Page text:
Revaluation not Devaluation
I invoke a billionaire investor to call your attention to a particularly important divergence between value and price–the low wages of care.
In a recent foray to the meetings of the American Sociological Association in New York City, organized by President Mary Romero, I put together a powerpoint presentation linking the devaluation of care work to the weak bargaining power of care workers, in turn related to the specific characteristics of care work.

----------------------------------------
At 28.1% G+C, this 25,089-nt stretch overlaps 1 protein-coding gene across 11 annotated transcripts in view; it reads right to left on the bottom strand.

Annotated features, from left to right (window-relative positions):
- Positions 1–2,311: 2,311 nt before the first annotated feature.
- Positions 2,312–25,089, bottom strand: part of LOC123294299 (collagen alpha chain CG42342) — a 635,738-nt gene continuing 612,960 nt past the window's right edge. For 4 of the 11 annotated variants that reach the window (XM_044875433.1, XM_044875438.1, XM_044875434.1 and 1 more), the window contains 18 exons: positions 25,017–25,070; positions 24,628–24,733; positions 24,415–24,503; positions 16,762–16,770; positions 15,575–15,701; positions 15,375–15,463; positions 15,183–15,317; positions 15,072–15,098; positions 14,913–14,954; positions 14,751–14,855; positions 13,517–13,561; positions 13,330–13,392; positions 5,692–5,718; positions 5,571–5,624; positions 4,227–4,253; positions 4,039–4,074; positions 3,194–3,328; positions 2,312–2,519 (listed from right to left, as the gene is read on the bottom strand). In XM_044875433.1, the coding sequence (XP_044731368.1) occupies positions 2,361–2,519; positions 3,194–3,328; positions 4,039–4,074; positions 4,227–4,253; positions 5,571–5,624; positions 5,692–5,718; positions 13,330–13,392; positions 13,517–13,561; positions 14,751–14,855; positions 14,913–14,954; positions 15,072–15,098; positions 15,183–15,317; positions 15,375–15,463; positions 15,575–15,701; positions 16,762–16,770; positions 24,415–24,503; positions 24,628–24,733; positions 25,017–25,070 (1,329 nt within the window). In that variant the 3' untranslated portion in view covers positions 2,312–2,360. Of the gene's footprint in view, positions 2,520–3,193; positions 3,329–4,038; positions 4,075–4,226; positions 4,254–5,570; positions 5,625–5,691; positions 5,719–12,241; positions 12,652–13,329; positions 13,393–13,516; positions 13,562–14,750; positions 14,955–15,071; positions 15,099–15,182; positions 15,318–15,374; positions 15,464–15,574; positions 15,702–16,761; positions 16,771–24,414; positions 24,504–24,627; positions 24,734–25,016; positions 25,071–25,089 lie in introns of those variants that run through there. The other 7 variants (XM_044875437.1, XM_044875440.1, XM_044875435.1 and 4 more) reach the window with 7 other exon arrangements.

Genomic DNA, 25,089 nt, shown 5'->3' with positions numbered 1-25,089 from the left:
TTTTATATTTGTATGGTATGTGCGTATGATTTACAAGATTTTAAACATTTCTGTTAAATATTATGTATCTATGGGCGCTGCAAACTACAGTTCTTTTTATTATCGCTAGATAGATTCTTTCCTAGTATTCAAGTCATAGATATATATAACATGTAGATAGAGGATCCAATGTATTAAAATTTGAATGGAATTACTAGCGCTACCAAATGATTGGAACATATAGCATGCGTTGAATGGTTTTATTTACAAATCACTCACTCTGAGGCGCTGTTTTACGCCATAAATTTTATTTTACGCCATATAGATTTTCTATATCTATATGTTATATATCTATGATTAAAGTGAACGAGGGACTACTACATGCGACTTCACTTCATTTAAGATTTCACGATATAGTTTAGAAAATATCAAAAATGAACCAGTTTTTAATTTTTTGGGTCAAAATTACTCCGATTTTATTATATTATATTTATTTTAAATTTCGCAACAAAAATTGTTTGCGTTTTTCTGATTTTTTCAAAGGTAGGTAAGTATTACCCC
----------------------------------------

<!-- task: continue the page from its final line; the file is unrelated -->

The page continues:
Sociologists tend to emphasize the highly-gendered cultural devaluation of care, along with the vulnerability of the low-wage workers (including many immigrants and people of color) who provide it. I agree these factors are important, but I think they need to be situated in a larger analysis of institutional mechanisms that affect the bargaining power of all workers. For one thing, such an analysis could help build sympathies, and perhaps even alliances, between relatively high-wage care workers such as teachers and nurses, and others, such as child care and elder care workers.